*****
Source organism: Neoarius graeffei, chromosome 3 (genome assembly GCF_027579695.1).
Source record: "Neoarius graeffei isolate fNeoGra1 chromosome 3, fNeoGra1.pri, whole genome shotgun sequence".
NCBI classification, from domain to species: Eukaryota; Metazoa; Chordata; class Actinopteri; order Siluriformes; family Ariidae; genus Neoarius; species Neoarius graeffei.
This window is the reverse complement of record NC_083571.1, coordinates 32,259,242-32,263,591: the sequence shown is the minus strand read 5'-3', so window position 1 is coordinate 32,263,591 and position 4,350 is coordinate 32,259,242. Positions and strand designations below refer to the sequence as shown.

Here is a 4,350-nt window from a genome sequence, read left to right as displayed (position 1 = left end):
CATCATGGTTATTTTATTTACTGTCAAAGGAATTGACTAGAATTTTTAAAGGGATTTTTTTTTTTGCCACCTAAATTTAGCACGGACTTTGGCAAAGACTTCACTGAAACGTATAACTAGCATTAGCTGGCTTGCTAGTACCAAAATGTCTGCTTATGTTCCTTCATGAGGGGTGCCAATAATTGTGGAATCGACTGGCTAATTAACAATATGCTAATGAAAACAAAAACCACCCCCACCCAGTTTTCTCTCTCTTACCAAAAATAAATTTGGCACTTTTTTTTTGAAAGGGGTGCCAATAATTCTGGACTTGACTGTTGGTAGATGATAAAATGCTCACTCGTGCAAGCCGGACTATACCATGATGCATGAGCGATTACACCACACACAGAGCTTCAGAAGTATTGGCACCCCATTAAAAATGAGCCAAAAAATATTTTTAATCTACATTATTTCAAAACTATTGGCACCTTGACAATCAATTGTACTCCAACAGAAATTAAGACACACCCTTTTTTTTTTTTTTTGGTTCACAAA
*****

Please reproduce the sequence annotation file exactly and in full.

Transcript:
Source organism: Neoarius graeffei, chromosome 3 (genome assembly GCF_027579695.1).
Source record: "Neoarius graeffei isolate fNeoGra1 chromosome 3, fNeoGra1.pri, whole genome shotgun sequence".
NCBI classification, from domain to species: Eukaryota; Metazoa; Chordata; class Actinopteri; order Siluriformes; family Ariidae; genus Neoarius; species Neoarius graeffei.
This window is the reverse complement of record NC_083571.1, coordinates 32,259,242-32,263,591: the sequence shown is the minus strand read 5'-3', so window position 1 is coordinate 32,263,591 and position 4,350 is coordinate 32,259,242. Positions and strand designations below refer to the sequence as shown.

Here is a 4,350-nt window from a genome sequence, read left to right as displayed (position 1 = left end):
CATCATGGTTATTTTATTTACTGTCAAAGGAATTGACTAGAATTTTTAAAGGGATTTTTTTTTTTGCCACCTAAATTTAGCACGGACTTTGGCAAAGACTTCACTGAAACGTATAACTAGCATTAGCTGGCTTGCTAGTACCAAAATGTCTGCTTATGTTCCTTCATGAGGGGTGCCAATAATTGTGGAATCGACTGGCTAATTAACAATATGCTAATGAAAACAAAAACCACCCCCACCCAGTTTTCTCTCTCTTACCAAAAATAAATTTGGCACTTTTTTTTTGAAAGGGGTGCCAATAATTCTGGACTTGACTGTTGGTAGATGATAAAATGCTCACTCGTGCAAGCCGGACTATACCATGATGCATGAGCGATTACACCACACACAGAGCTTCAGAAGTATTGGCACCCCATTAAAAATGAGCCAAAAAATATTTTTAATCTACATTATTTCAAAACTATTGGCACCTTGACAATCAATTGTACTCCAACAGAAATTAAGACACACCCTTTTTTTTTTTTTTTGGTTCACAAA